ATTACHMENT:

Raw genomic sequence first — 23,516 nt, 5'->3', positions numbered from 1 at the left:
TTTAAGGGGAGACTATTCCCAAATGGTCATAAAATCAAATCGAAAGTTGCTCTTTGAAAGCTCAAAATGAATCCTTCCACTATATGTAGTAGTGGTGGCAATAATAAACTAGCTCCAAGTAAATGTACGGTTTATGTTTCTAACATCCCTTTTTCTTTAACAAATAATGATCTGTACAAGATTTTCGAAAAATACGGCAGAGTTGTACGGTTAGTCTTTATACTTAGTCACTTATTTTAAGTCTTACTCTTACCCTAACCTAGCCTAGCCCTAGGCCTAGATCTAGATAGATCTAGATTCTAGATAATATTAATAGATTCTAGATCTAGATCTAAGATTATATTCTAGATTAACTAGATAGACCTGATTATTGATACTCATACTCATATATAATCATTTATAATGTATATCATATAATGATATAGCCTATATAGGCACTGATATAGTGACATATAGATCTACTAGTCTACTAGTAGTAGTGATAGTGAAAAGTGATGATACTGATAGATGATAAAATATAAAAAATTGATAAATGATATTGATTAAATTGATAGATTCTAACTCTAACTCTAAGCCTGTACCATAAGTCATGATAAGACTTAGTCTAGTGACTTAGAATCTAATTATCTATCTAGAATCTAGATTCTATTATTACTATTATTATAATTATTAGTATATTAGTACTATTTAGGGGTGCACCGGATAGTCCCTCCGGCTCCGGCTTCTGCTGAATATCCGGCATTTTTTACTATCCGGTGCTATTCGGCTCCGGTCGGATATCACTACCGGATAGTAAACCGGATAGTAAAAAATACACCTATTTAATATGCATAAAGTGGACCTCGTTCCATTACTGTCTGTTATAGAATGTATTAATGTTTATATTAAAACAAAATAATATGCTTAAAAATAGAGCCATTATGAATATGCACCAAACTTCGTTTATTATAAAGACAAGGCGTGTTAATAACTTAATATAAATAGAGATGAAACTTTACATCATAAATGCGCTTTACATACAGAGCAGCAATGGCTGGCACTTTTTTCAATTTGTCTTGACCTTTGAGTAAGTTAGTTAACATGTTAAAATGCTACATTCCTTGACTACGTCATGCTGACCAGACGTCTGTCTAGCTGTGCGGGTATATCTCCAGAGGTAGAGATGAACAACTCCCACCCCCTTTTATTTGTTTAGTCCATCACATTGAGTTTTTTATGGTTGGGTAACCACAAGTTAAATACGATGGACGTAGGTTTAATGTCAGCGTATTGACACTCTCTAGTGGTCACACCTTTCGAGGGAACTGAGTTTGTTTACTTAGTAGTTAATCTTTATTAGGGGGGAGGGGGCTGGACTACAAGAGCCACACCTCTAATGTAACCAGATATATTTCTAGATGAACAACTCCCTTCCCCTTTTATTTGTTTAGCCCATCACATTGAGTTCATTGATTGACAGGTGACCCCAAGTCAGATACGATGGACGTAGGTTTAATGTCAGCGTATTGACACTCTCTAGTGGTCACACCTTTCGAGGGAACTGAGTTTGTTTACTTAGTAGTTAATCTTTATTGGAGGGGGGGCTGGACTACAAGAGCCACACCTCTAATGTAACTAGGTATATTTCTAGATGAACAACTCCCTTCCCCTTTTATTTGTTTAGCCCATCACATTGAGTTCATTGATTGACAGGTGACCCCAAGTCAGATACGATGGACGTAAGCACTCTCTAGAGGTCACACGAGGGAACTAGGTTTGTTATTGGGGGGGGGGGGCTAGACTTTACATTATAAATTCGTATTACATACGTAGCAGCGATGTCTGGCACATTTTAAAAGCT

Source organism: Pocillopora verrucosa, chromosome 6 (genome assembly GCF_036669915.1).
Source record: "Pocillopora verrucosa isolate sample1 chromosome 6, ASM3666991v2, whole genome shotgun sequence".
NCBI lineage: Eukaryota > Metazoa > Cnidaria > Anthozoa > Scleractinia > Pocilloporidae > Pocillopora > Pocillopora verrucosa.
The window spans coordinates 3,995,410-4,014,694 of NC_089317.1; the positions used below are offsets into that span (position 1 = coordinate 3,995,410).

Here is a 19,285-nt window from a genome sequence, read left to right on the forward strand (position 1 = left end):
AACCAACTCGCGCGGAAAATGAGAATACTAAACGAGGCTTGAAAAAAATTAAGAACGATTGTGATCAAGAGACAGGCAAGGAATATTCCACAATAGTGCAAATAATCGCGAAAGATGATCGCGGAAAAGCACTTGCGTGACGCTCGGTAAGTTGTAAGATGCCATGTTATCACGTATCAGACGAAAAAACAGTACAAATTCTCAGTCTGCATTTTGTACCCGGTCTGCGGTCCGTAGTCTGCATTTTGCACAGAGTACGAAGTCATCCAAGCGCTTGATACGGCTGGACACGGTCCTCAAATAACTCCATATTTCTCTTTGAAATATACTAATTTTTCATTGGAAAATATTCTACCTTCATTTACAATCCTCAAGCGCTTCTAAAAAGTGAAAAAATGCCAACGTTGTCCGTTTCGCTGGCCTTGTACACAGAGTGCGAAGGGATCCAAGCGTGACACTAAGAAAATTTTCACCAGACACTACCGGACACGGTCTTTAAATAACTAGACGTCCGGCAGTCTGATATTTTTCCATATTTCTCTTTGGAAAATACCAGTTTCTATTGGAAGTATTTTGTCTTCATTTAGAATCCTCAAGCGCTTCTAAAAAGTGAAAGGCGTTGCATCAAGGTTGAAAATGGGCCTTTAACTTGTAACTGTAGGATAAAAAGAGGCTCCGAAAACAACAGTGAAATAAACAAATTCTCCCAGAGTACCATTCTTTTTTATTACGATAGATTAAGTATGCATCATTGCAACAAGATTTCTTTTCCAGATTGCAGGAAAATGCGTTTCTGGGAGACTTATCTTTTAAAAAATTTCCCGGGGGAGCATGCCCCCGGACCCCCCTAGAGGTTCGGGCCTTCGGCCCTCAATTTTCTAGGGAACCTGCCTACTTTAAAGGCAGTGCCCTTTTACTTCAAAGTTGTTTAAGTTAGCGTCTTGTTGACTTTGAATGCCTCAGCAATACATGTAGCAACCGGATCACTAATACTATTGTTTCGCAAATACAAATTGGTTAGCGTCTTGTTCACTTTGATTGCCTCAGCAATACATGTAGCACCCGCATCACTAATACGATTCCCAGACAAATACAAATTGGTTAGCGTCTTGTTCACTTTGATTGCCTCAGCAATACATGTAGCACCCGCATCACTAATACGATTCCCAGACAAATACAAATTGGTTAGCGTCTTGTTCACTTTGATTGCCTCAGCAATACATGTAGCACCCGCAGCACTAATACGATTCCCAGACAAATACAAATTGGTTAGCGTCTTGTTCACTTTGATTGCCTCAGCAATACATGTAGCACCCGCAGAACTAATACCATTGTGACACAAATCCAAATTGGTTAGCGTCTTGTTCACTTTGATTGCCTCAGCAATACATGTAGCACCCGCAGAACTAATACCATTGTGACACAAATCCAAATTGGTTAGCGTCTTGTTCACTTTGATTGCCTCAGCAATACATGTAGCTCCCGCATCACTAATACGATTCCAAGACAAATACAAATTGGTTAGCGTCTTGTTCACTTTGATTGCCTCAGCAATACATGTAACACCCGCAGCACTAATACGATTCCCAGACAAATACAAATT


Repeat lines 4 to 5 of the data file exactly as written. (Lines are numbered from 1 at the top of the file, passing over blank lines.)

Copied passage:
Source record: "Pocillopora verrucosa isolate sample1 chromosome 6, ASM3666991v2, whole genome shotgun sequence".
NCBI lineage: Eukaryota > Metazoa > Cnidaria > Anthozoa > Scleractinia > Pocilloporidae > Pocillopora > Pocillopora verrucosa.